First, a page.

News from the Society, the Sections and the Committees

Reports from the Committees

Developmental and Structural Section

This year has been a quiet one in the Developmental and Structural Section of BSA, as the new Chair, Jean Gerrath, learned what was expected of the person in the position. The fact that 1999 is not a normal BSA meeting also meant that there was less activity than normal.

We have created a new Listserv, so that all section members for which we have correct e-mail addresses can be quickly contacted.

We will not hold a Section annual meeting this year, nor will the judging for the Esau Award be carried out. It was decided that we would use our allotment to cover the cost of student registrants at the Congress. Six students applied for help, and all were funded.

Only 1 Symposium suggestion for the Portland Meeting from our section that made the July 1 deadline. It was submitted by Bruce Kirchoff, and is a suggestion for a different symposium format, in which informality and discussion play the major role. The title of his submission is "Open Space". Apparently it works like this. A committee plans a theme. It is organized on site by a previously chosen facilitator who is appropriate to the theme. The theme is advertised, and people come on the day with topics that relate to the theme. Those who provide topics become the conveners, and their sessions may be lectures, discussions, or open floor exchange of ideas. The executive committee is interested encouraging Bruce to try something new that would provide a forum for the exchange of ideas much as happens during the coffee breaks. Like all experiments, it will require thought, planning, and good luck.

Next year will be a more normal one for our section, with the more typical complement of activities.

Jean Gerrath, Chair

Ecological Section

The Ecological Section is sponsoring four symposia at the 1999 International Botanical Congress: "Archeopteris, the world’s first forest tree: biology, ecology and systematics of a late Devonian progymnosperm" co-chaired by Steve Scheckler (Virginia Polytechnic) and B. Meyer-Berthaud; "Developmental phenology and its influence on plant ecology" co-chaired by Maxine Watson (Indiana University) and Heidi Huber (University of Utrecht, The Netherlands); "Rooting strategies and belowground competition" co-chaired by Brenda Casper (University of Pennsylvania) and Hans de Kroon (University of Wageningen, The Netherlands); "Ecology and Evolution of specialized seed dispersal, dormancy and germination strategies" co-chaired by Carol Baskin (University of Kentucky) and Nancy Garwood (Natural History Museum, United Kingdom). At the Section meeting held in August 1998, it was decided that support would be provided in the form of a $300 grant to each foreign speaker participating in these four symposia.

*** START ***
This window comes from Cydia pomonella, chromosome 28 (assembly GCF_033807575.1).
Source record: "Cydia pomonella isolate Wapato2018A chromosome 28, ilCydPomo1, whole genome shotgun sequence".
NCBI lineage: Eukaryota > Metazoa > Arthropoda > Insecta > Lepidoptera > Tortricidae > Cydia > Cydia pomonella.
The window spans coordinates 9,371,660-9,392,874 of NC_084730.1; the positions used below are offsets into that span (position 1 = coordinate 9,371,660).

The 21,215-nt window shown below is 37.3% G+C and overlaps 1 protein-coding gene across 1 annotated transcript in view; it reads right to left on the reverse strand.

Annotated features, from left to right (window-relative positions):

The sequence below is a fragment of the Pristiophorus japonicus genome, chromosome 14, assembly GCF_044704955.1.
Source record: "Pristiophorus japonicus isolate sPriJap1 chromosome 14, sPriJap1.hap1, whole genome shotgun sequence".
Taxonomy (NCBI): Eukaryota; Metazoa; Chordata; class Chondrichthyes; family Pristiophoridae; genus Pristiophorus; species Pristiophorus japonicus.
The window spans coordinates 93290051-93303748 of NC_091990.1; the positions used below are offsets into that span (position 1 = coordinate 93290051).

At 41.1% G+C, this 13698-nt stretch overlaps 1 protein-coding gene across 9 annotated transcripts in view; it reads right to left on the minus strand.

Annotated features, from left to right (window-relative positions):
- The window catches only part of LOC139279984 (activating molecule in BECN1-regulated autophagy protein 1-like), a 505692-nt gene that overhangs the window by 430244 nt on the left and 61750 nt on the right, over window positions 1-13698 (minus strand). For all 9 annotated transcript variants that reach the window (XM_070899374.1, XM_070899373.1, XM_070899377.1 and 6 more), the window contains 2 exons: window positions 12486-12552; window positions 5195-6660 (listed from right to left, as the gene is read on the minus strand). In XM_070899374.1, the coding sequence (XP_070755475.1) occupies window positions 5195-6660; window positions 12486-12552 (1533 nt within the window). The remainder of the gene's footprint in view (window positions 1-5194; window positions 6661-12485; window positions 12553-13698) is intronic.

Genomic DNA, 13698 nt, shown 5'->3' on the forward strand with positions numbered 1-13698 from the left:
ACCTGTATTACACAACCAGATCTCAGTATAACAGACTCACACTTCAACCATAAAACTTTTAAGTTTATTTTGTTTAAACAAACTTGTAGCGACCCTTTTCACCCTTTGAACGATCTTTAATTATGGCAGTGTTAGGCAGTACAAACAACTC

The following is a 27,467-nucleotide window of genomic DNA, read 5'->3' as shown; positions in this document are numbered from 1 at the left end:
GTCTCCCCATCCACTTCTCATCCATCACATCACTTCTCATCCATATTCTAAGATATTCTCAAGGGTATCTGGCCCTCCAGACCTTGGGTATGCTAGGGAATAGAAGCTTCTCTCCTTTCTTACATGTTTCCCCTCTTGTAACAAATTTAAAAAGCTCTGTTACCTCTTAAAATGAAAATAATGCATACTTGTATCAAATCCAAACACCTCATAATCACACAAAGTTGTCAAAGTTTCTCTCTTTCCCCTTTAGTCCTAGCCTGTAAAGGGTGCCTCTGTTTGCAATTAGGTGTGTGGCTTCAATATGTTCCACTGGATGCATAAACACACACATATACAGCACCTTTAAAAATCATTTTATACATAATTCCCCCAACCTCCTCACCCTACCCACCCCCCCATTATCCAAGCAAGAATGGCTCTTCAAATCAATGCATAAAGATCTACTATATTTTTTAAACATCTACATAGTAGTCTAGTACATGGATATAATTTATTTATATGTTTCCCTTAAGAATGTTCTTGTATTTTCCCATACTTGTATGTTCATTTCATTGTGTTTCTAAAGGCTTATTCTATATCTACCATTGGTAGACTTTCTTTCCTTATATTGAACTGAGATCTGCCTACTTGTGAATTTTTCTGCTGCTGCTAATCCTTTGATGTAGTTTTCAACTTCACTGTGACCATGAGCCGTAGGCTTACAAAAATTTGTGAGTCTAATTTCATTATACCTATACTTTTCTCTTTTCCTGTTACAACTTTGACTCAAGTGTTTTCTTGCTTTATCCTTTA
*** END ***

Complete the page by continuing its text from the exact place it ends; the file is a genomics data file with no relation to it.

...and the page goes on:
Carolyn Keiffer (Miami University) organized the competition for best student poster and best student paper at the 1998 meetings. Jochen Schenk,(University of California, Santa Barbara) was awarded first prize for best Oral Presentation for his paper entitled "Directional and spatial patterns in a desert plant community." Bruce Robart, (Illinois State University) won first prize for his poster, entitled " Double function pollination as a transitional stage in the evolution of the beaked floral form among taxonomic varieties of Pedicularis bractaeosa". Their awards and checks, for $150, will be presented in St. Louis at the BSA Social on Thursday, August 5, 1999.

—Maxine A. Watson, Chair

Economic Botany Section

1) For the 1999 BSA Meeting at the XVI International Botanical Congress in St Louis we have organized a symposium entitled: "Anthropogenic Plant Migrations: Habitat Transformations by Overt and Inadvertent Introductions" scheduled for Friday, August 6th.

Organizers: David Lentz, Chairperson of EBS/BSA, New York Botanical Garden, C. Edelmira Linares, and Robert Bye, Jardin Botanico del Instituto de Biologia UNAM

Invited speakers for the symposium include:

The Symposium is sponsored jointly by the Economic Botany Section of BSA and the Society for Economic Botany.